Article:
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Major League Baseball recently had a nationwide audition for new versions of “Take Me Out To The Ball Game.”
It received many interesting video entries, some displaying peculiar musical idiosyncrasies.
I, too, have been thinking about the many ways “Ball Game” can be sung. And I know the one person I wish were alive to play and sing it: Thomas “Fats” Waller.
Waller, a New York native, was a unique jazz pianist and songwriter who died of pneumonia in 1943 at the age of 39. The first time I heard a recording of one of his songs was while I watching TV—and that was the key. It is one thing to listen Waller jazz his way through a song, it is another to see him do it.
When Waller, who weighed nearly 300 pounds, played the piano, you could see he was having fun. Wearing a derby that seemed a few sizes too small, he grinned as his fingers tap-danced along the keyboard. The let’s-have-some-fun image comes to my mind whenever I listen to him play the piano or sing a jazz composition.
Waller is well-known in the jazz world. He became popular to the general public in the late ’70s with the Broadway show, “Ain’t Misbehavin’.” In 1993, 50 years after his death, his career was honored with a Grammy Lifetime Achievement Award.
As someone who wrote “The Joint is Jumpin’,” Waller would be perfect to sing “Ball Game.” I imagine Waller would play “Ball Game” one of two ways.
The first would be a give-and-take response to someone else singing “Ball Game,” much the way Waller did with Una Mae Carlisle in their 1939 recording of “I Can’t Give You Anything But Love, Baby.” When she so perfectly sings, “Gee, I’d love to see you looking swell, baby,” the piano-playing Waller crashes through the schmaltz by saying, “Well, my tailor is waiting right outside the door, keeping me looking swell.”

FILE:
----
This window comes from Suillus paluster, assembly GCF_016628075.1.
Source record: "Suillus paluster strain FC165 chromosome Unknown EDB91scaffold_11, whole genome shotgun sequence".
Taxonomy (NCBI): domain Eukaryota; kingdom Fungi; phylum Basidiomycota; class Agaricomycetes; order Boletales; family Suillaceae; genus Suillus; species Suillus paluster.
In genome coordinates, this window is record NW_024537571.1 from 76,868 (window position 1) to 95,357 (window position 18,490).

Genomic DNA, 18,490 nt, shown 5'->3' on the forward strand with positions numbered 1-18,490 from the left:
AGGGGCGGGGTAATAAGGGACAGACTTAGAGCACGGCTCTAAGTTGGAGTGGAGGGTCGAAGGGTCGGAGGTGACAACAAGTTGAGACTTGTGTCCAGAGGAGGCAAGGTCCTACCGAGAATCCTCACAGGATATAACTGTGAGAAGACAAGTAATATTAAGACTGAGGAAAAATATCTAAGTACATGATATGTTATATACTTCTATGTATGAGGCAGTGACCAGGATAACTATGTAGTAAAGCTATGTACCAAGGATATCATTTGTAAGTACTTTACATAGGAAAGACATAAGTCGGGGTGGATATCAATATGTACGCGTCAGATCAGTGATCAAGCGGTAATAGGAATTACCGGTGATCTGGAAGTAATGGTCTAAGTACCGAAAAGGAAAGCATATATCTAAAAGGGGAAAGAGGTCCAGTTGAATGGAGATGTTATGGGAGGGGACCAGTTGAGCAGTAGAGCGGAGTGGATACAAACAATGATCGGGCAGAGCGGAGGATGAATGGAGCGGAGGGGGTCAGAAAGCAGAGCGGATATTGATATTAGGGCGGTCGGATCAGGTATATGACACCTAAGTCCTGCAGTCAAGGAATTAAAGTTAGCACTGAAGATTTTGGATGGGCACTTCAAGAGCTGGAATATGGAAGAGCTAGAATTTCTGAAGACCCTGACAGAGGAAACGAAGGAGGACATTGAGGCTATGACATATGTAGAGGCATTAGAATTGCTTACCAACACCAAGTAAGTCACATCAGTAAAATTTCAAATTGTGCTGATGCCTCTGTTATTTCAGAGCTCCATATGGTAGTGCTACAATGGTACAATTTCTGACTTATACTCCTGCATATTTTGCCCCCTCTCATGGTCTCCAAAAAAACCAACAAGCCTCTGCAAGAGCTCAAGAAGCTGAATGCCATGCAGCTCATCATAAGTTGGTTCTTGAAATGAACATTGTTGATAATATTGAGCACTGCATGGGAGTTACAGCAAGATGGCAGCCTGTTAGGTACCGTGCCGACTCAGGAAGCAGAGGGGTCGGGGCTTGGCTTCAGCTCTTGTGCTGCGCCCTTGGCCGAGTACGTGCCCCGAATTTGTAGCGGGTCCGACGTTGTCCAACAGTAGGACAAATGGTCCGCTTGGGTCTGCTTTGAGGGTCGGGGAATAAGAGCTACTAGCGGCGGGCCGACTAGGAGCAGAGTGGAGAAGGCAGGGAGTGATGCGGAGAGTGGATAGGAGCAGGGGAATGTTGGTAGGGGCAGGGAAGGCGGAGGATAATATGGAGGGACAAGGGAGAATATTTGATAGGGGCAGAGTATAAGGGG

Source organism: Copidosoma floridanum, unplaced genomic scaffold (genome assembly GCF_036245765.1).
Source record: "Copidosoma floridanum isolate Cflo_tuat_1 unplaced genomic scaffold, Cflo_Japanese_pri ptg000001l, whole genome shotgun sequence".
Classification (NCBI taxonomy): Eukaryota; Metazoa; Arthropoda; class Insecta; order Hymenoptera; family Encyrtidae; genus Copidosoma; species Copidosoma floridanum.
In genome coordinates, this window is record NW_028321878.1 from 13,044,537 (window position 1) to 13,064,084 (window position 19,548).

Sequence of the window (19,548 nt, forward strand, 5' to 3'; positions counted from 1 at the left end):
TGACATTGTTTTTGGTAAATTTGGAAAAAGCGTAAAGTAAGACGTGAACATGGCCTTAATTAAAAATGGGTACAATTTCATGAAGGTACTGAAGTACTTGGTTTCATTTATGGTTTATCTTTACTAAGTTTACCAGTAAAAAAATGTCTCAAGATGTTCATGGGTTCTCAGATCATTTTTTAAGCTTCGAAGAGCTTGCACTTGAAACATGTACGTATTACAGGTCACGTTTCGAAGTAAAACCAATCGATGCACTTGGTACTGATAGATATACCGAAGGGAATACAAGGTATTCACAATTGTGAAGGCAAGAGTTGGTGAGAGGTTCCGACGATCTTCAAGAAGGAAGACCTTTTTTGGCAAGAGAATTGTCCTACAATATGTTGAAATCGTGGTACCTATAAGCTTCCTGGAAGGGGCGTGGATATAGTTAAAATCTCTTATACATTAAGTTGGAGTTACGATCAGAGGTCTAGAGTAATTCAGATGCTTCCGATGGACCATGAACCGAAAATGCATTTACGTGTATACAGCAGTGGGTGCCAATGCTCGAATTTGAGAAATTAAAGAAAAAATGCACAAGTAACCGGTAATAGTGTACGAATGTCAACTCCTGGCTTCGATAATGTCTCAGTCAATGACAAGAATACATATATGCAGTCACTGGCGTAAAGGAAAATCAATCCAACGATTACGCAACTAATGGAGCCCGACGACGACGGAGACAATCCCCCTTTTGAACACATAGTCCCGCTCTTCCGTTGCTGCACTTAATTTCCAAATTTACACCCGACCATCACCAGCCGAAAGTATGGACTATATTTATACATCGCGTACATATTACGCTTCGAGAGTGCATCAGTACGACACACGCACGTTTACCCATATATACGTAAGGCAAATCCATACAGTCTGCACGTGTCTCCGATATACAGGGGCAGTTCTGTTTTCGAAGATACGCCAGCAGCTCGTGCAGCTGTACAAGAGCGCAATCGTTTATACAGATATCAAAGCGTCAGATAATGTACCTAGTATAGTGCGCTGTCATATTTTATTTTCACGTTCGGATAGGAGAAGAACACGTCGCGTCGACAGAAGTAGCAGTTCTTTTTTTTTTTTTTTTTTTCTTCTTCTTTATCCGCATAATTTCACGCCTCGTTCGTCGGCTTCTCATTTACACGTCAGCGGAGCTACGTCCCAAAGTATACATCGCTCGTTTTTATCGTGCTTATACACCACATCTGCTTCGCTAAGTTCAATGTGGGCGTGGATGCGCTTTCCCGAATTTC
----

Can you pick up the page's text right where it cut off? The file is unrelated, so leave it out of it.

Similarly, I can picture Waller sitting at his piano at home plate as some American Idol third-runner-up diva sings “Ball Game.” When she screeches, “I don’t care if I never come back,” that would be the cue for piano man Waller to respond, “I was thinking the same thing.”
The other way I imagine Waller playing “Ball Game” would be as a showcase for his piano skills. (He studied classical piano, and jazz pianist James P. Johnson refined Waller’s jazz technique.) Waller’s first solo in “Crazy About My Baby,” for example, could be the prelude to a swinging version of “Ball Game.”
And I know Waller would sing “Ball Game” in a way no one could match. In most of his rollicking jazz recordings, he could sing a line and then, off-handedly, he’d “latch on” to a whimsical thought and comment about the line—all the while keeping in time with the beat. It was beautiful.
If alive, Waller could take me out to the ball game, and he would take many others, too.
MICHAEL PAUL is sports editor of the Beacon. Reach him at 754-6890 or email@example.com.